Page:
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Despite China's efforts to increase transparency on the economic front – as evidenced by the country's Dec. 14 effort to crack down on corporate book-cookers — the Red Dragon government still appears to have an iron grip on information…
Last night, state media in the world's second-largest economy broadcasted an apparent confession and apology from Swedish human rights activist Peter Dahlin.
Dahlin, who works for the Chinese Urgent Action Working Group based in Sweden, stood accused of "endangering national security." He admitted to violating Chinese law through his recent activities in the country. In the broadcast, he acknowledged that his organization gave about $500 to Chinese "citizen lawyers" per month. These lawyers provided legal assistance to victims of government abuse, reported The LA Times this morning. Examples of such abuse include police beatings, forced demolitions, and extra-legal abductions.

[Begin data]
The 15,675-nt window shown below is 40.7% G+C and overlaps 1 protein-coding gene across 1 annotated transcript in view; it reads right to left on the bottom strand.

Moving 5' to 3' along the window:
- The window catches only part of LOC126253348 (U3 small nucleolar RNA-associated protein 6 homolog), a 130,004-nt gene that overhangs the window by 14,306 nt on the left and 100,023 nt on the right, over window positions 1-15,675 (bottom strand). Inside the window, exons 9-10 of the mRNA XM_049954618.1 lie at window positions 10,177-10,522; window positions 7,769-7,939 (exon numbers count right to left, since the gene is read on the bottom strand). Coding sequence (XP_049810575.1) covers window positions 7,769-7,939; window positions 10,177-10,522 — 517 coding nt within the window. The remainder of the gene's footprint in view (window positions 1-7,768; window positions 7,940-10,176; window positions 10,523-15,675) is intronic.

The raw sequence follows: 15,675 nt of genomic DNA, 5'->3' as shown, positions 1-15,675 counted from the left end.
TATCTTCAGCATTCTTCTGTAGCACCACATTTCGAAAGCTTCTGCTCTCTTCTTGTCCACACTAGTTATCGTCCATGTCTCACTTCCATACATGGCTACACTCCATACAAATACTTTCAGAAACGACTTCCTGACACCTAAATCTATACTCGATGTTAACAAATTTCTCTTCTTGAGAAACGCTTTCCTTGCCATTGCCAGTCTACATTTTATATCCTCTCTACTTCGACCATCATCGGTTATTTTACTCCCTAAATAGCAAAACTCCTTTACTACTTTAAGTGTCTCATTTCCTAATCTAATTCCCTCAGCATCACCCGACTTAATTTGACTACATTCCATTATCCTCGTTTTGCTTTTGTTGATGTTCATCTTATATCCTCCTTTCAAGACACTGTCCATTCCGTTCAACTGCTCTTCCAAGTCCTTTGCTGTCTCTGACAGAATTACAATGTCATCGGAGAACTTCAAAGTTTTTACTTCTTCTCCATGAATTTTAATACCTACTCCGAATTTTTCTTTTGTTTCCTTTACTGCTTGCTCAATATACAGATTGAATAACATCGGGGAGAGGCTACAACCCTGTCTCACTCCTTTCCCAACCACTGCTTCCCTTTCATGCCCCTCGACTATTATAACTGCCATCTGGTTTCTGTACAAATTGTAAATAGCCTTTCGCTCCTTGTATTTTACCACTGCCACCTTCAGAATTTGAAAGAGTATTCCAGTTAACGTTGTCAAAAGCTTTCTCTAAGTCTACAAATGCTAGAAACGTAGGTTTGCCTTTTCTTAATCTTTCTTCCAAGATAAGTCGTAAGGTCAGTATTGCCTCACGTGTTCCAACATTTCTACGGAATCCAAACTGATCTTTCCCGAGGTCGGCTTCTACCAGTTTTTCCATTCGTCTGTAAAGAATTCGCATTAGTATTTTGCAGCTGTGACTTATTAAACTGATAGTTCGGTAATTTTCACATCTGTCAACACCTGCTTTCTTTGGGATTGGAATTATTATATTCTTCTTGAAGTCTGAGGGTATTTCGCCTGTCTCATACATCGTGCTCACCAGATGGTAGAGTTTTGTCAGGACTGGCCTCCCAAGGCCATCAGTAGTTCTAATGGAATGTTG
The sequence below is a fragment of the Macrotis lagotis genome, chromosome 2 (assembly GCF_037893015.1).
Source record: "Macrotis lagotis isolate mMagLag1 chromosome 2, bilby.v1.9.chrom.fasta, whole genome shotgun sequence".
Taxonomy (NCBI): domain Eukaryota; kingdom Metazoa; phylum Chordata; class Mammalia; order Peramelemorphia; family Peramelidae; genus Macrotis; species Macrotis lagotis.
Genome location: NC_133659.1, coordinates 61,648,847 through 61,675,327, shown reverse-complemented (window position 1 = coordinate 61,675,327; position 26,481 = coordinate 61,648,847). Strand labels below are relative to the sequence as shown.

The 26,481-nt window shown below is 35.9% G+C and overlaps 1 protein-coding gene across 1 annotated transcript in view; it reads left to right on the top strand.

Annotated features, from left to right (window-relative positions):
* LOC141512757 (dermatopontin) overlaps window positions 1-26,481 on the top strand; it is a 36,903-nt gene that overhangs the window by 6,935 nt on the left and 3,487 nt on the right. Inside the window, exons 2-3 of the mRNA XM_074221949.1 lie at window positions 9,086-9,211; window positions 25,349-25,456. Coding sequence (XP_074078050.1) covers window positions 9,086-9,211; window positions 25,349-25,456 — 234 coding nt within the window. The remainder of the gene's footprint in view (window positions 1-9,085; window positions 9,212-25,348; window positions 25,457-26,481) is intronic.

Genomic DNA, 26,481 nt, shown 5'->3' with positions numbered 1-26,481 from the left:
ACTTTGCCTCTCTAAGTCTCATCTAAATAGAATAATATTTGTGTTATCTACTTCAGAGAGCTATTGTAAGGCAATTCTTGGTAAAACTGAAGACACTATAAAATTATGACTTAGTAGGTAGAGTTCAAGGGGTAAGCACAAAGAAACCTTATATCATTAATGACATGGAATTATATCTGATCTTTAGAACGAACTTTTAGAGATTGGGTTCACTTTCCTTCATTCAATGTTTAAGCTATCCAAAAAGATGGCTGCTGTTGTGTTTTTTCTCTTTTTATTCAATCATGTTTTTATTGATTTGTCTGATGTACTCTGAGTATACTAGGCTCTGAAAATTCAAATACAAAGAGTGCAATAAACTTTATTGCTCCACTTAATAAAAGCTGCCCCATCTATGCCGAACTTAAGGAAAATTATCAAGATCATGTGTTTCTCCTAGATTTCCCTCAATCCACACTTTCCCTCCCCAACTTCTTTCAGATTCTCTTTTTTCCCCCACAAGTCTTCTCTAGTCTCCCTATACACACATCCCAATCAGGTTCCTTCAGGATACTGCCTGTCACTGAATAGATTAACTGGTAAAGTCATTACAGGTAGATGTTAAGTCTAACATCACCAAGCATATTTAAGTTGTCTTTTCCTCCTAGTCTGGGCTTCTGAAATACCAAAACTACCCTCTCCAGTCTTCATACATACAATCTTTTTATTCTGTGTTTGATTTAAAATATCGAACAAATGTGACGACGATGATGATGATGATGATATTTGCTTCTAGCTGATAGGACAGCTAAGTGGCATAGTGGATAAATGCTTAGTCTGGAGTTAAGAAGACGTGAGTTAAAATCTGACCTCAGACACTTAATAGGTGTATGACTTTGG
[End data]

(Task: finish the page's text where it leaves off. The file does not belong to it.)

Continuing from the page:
Because he funded such grassroots attorneys and wrote reports on the country's human rights record, Dahlin was charged with "state subversion."
"I've caused harm to the Chinese government. I've hurt the feelings of the Chinese people," Dahlin said on live TV. "I apologize sincerely for this and I regret that this ever happened."
Observers of Dahlin's confession admitted that it seemed coerced, reported The LA Times, especially considering how closely it echoed the country's rhetoric when defending its own legal procedures against critics.
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